South Korea flag South Korea: Economic outline

Economic Outline

Economic Indicators

For the latest updates on the key economic responses from governments to address the economic impact of the COVID-19 pandemic, please consult the IMF's policy tracking platform Policy Responses to COVID-19.

Ranking 12th among the world's largest economic powers and 4th in Asia in 2023, South Korea is famous for its spectacular rise from one of the poorest countries in the world to a developed, high-income country in just one generation. During the global financial crisis of 2007-2008, the country maintained a stable economy and even experienced economic growth during the peak of the crisis. However, the South Korean economy went into its worst year growth period in more than half a century in 2020, battered by China's economic slowdown and uncertainties over the trade war between Beijing and Washington, and the global effects of the COVID-19 pandemic. Stagnant investment and the failure to spill the boom of chip sector over into other industries already limited economic growth to an estimated 2.2% in 2019, before declining to -0.9% in 2020 and bouncing back at 4.1% in 2021 and 2.6% in 2022. According to the IMF's October 2022 forecast, GDP growth is expected to reach 2% in 2023.

Thanks to stimulus packages, public finances remain stable in 2021 and 2022. The budget surplus decreased from 0.5% of GDP in 2019 to -1.5% in 2020 but came back to +0.5% of GDP in 2021 and -1.6% in 2022. The IMF expects the fiscal deficit will remain at +0.3% in 2023 and +0.4% in 2024. Public debt grew to an estimated 51.3% of GDP in 2021 and 54.1% in 2022 and is expected to rise in the coming years at 54.4% in 2023 and 55.2% in 2024 (IMF, October 2022). Inflation is projected to stand at 3.8% in 2023, compared to 5.5% in 2022 and 2.5% in 2021. Since 2020 the government has worked hard to boost the economy through expansionary fiscal spending, and as a result employment data showed an improvement in terms of both the number of jobs and employment status. Framework measures for industrial innovation have been completed, which cover the plans to restructure manufacturing and services, develop the new core industries of data, networks and AI, and promote the three new promising industries of a system on a chip, biohealth and future cars. The government also worked for a second venture boom, strong employment support and social safety nets, which led to improved distribution indicators, and supplementary measures to help the 52 hour workweek run smoothly. However, the private sector has not yet picked up, as well as the country's growth potential.

For 2022, South Korean exports increased 6.1% while imports rose 18.9%. Nevertheless,The trade shortfall was $4.7 billion in December, resulting in the first annual deficit since the global financial crisis as elevated oil prices battered many trade-dependent nations. South Korea’s exports continued to decline early in 2023 in a sign of cooling global demand as higher interest rates weigh on consumption (Bloomberg, 2023).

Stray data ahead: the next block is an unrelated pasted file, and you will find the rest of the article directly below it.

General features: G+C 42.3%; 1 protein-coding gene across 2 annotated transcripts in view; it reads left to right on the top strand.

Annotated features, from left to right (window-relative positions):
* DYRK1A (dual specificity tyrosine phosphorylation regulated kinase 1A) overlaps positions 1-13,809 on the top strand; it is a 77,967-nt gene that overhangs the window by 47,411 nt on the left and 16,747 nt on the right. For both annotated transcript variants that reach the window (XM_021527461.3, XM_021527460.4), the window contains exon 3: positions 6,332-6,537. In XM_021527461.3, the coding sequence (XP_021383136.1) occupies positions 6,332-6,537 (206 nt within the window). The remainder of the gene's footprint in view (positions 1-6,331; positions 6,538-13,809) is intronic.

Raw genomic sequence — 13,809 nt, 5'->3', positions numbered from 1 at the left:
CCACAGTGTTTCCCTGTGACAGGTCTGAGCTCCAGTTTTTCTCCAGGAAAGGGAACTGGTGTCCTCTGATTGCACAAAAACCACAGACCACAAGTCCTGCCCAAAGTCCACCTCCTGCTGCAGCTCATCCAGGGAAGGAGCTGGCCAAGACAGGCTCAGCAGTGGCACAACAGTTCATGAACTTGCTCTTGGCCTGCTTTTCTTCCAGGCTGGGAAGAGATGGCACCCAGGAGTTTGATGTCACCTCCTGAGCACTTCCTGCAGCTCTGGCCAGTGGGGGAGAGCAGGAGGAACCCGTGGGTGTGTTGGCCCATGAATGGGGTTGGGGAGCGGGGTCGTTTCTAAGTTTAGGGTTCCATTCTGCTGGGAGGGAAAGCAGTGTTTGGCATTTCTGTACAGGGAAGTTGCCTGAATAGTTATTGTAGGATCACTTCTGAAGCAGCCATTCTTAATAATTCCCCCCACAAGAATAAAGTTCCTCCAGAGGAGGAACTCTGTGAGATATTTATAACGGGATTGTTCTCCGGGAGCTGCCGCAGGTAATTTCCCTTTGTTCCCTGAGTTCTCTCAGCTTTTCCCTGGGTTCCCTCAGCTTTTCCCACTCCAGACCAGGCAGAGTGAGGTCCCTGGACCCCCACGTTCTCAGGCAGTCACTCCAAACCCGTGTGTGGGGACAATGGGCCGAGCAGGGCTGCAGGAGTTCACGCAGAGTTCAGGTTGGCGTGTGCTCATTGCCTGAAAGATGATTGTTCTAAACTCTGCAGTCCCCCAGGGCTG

South Korea has experienced remarkable success in combining rapid economic growth with significant reductions in poverty. Income per capita increased from USD 100 in 1963 to more than USD 42 500 in 2022 (IMF, October 2022). Although the unemployment rate was estimated very low in 2022 at 3% (IMF, 2023) the number of irregular workers is very high, social inequalities are deepening and social ties are deteriorating. The government is struggling to turn employment around, even after using USD 400 million extra budget mainly for job-creation projects and is urging pension funds to invest more in small-cap Kosdaq stocks to boost innovation. In the medium and longer terms, South Korea will spend more on preparing measures to tackle the low birth rate, elderly poverty and low employment among women. The IMF expects however the unemployment rate to remain slightly affected by the negative economic impact of the COVID-19 pandemic, the rate being currently estimated to stay at 3.4% in 2023.

South Korea has recovered well from the pandemic, a testament to its strong economic fundamentals and appropriate policy responses. Economic output has surpassed pre-crisis levels despite multiple waves of infection. The effects of Russia’s invasion of Ukraine and related sanctions have exacerbated concerns about stagflation risks. Specifically, the increase in commodity prices, particularly of energy, has been fueling inflationary pressures even as the adverse impact of the war on trading partners and recent developments in China could significantly weigh on economic activity in Korea (IMF, 2023). In 2023, the country’s most immediate challenge will be to navigate the volatile international context, facing steep challenges against a backdrop of the persistent health and economic overhang of a global pandemic and a war in Europe, a cost-of-living crisis caused by persistent and broadening inflation pressures, and the slowdown in China.

Main Indicators 202020212022 (E)2023 (E)2024 (E)
GDP (billions USD) 1,644.681,810.971,665.251,721.911,792.73
GDP (Constant Prices, Annual % Change) -
GDP per Capita (USD) 31,72834,99832,25033,39334,807
General Government Balance (in % of GDP) -1.50.1-0.90.2-0.1
General Government Gross Debt (in % of GDP) 48.751.354.355.355.9
Inflation Rate (%)
Unemployment Rate (% of the Labour Force)
Current Account (billions USD) 75.9085.2329.8337.1150.41
Current Account (in % of GDP)

Source: IMF – World Economic Outlook Database, 2016

Note: (e) Estimated Data

Monetary Indicators 20162017201820192020
South Korean Won (KRW) - Average Annual Exchange Rate For 1 GBP 1,566.581,454.851,468.331,456.751,513.16

Source: World Bank, 2015


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Latest Update: November 2023

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